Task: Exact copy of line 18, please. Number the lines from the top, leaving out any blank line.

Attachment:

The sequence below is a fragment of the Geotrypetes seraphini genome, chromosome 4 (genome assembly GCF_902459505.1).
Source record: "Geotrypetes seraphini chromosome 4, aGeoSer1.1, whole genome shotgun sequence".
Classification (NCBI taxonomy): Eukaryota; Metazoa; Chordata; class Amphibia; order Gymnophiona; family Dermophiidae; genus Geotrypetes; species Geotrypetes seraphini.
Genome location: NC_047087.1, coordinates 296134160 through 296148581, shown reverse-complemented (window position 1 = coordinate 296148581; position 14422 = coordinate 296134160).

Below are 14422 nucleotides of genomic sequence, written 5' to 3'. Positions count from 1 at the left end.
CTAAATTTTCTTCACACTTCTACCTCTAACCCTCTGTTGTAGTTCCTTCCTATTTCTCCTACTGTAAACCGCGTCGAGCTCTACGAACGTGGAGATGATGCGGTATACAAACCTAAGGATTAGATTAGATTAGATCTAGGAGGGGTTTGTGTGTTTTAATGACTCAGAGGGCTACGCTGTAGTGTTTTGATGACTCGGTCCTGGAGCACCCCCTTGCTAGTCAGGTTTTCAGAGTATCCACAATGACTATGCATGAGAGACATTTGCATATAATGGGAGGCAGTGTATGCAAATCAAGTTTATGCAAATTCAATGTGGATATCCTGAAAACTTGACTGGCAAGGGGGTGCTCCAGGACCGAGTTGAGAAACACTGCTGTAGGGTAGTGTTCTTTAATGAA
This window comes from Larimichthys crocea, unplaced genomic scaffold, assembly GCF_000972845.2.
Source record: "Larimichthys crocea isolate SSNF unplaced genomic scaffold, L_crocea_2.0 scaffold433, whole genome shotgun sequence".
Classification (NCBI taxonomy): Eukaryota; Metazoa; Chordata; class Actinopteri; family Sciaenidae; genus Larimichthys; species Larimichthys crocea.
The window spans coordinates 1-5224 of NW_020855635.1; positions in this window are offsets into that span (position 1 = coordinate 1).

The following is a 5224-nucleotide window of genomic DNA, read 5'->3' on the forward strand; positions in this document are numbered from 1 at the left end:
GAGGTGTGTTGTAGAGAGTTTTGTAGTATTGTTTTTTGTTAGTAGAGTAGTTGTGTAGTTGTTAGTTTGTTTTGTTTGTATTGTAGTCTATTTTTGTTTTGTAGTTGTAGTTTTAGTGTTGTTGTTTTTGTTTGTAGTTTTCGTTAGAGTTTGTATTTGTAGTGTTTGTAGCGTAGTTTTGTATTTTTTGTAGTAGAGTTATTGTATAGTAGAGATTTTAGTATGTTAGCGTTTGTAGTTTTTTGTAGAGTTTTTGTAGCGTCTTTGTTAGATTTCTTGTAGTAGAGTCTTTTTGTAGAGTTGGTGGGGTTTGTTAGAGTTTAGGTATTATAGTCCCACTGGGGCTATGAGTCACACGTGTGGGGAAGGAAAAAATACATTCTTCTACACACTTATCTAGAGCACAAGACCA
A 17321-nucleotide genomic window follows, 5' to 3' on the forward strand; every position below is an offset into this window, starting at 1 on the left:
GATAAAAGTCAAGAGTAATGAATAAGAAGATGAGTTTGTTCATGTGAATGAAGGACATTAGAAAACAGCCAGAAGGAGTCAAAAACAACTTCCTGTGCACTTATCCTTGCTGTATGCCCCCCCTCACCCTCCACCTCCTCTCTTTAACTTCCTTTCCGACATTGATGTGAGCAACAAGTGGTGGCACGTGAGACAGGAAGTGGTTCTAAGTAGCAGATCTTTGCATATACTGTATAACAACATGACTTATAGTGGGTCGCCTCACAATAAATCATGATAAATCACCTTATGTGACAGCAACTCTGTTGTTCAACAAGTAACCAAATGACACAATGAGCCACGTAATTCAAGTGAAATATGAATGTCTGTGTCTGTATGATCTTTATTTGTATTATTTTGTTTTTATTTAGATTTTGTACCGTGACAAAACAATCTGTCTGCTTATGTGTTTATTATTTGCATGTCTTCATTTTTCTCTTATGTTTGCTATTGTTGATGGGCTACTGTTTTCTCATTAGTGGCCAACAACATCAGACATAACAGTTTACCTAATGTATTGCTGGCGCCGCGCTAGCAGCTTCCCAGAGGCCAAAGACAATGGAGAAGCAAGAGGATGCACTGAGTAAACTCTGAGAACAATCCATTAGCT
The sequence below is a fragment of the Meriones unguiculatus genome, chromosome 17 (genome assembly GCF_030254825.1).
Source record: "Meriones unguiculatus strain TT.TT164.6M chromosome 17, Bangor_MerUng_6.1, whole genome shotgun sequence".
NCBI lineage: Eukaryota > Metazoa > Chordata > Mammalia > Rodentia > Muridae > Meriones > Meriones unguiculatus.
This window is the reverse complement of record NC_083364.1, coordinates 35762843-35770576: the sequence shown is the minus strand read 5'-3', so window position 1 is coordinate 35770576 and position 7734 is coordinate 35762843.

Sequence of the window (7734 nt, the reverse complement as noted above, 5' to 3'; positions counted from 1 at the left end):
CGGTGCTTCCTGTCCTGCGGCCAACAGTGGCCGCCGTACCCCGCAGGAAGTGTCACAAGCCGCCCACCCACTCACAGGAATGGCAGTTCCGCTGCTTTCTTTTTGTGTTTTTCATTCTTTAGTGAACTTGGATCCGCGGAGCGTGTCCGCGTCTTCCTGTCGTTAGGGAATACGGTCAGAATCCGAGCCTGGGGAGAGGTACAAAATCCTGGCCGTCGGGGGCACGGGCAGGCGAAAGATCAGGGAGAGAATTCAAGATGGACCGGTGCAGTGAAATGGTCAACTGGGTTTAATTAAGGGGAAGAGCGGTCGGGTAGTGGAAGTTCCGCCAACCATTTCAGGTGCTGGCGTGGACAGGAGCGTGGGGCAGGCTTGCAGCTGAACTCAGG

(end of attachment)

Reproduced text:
This window is the reverse complement of record NC_083364.1, coordinates 35762843-35770576: the sequence shown is the minus strand read 5'-3', so window position 1 is coordinate 35770576 and position 7734 is coordinate 35762843.